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Abstract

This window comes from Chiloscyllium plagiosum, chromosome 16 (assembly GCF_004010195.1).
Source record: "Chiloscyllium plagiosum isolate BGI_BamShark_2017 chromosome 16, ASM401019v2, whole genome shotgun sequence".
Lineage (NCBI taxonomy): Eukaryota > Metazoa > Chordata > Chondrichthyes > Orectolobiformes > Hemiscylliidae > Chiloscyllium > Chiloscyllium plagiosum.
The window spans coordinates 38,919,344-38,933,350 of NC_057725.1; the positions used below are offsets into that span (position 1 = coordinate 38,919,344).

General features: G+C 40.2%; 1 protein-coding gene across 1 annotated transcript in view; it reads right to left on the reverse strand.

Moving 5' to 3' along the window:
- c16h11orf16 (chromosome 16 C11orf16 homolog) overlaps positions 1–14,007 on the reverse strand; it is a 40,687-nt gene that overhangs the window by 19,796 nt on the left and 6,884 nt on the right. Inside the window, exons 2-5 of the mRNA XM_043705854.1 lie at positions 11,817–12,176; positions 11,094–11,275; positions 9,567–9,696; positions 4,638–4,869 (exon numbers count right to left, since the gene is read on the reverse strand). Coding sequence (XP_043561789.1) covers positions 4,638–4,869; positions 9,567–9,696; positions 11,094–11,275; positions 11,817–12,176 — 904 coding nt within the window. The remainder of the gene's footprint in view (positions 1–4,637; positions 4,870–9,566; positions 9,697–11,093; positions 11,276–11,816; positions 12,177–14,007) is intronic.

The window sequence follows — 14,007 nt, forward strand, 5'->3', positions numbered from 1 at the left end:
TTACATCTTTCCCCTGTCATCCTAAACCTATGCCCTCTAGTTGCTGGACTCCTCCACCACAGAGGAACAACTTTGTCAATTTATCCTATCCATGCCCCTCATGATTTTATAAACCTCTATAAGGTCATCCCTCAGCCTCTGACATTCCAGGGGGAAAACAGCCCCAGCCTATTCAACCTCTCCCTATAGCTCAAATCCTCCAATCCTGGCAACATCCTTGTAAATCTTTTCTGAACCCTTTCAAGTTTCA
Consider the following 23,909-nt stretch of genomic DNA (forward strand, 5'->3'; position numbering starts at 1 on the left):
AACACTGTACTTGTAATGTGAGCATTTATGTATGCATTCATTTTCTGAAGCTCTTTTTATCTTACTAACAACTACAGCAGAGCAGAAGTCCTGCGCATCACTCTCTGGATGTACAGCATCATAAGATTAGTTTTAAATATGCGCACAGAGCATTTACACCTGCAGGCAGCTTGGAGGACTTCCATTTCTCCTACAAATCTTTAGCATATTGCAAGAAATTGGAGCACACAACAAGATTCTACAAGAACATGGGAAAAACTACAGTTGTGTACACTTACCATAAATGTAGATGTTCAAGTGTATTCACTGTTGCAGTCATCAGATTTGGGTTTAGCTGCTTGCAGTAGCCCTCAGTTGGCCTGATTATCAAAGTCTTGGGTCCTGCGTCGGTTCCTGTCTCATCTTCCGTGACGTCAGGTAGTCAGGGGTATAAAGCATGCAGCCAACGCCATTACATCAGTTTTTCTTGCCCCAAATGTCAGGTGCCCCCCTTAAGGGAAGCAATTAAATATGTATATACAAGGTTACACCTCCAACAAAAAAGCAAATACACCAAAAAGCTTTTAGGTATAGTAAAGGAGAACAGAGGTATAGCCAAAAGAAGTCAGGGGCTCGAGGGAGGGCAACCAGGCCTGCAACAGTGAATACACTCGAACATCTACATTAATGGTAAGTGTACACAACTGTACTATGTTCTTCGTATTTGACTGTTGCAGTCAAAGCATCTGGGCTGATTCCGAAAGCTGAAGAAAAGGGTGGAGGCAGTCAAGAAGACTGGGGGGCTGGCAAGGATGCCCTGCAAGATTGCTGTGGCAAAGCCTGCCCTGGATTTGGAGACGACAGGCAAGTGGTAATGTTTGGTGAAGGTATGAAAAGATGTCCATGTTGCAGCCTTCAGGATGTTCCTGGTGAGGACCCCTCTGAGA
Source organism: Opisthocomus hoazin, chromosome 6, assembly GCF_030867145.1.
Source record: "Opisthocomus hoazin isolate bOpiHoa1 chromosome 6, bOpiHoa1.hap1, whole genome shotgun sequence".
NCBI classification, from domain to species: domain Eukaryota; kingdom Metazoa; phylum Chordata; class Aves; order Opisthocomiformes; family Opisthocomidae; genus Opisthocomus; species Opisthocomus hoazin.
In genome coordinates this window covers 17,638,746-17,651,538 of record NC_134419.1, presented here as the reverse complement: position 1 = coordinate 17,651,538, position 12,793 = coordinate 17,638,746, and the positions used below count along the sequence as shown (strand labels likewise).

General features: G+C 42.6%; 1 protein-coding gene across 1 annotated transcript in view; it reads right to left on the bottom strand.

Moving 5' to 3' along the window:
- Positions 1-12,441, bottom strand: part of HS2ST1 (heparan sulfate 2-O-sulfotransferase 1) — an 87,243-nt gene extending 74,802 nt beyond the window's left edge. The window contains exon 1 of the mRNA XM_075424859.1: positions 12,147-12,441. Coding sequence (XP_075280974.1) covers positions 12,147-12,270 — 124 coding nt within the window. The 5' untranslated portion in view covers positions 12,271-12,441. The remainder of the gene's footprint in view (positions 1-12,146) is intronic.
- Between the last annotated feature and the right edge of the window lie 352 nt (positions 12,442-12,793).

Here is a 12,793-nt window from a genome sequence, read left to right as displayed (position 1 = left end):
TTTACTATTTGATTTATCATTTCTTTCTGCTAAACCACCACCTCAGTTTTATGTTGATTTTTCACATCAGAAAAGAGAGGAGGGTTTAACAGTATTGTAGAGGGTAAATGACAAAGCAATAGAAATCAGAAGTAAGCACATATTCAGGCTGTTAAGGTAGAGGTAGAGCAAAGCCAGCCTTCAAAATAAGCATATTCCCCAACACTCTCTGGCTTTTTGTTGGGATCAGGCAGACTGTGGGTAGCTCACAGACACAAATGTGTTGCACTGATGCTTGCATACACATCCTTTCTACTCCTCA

Traditionally, Systems Analysis and Design (SAD) research has focused on ways of working and ways of modeling. Design ecology – the task, organizational and political context surrounding design – is less well understood. In particular, relationships between design routines and products within ecologies have not received sufficient attention. In this paper, we theorize about design product and ecology relationships and deliberate on how design products – viewed as boundary objects – bridge functional knowledge and stakeholder power gaps across different social worlds. We identify four essential features of design boundary objects: capability to promote shared representation, capability to transform design knowledge, capability to mobilize for action, and capability to legitimize design knowledge. We show how these features help align, integrate, and transform heterogeneous technical and domain knowledge across social worlds as well as mobilize, coordinate, and align stakeholder power. We illustrate through an ethnography of a large aerospace laboratory how two design artifacts – early proto-architectures and project plans – shared these four features to coalesce design processes and propel successful movement of designs across social worlds. These artifacts resolved uncertainty associated with functional requirements and garnered political momentum to choose among design solutions. Altogether, the study highlights the importance of design boundary objects in multi-stakeholder designs and stresses the need to formulate sociology-based design theories on how knowledge is produced and consumed in complex SAD tasks.

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